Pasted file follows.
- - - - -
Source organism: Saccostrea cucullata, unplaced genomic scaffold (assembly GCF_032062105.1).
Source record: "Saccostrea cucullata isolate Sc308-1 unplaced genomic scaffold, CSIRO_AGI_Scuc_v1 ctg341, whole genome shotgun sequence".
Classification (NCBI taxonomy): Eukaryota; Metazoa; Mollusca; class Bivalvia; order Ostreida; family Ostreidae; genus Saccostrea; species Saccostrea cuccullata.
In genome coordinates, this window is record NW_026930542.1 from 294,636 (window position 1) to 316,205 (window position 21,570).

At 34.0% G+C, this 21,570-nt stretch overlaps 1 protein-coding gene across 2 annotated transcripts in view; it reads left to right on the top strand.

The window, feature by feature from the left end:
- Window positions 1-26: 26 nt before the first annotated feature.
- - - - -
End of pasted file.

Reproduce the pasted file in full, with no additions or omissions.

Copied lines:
Source organism: Saccostrea cucullata, unplaced genomic scaffold (assembly GCF_032062105.1).
Source record: "Saccostrea cucullata isolate Sc308-1 unplaced genomic scaffold, CSIRO_AGI_Scuc_v1 ctg341, whole genome shotgun sequence".
Classification (NCBI taxonomy): Eukaryota; Metazoa; Mollusca; class Bivalvia; order Ostreida; family Ostreidae; genus Saccostrea; species Saccostrea cuccullata.
In genome coordinates, this window is record NW_026930542.1 from 294,636 (window position 1) to 316,205 (window position 21,570).

At 34.0% G+C, this 21,570-nt stretch overlaps 1 protein-coding gene across 2 annotated transcripts in view; it reads left to right on the top strand.

The window, feature by feature from the left end:
- Window positions 1-26: 26 nt before the first annotated feature.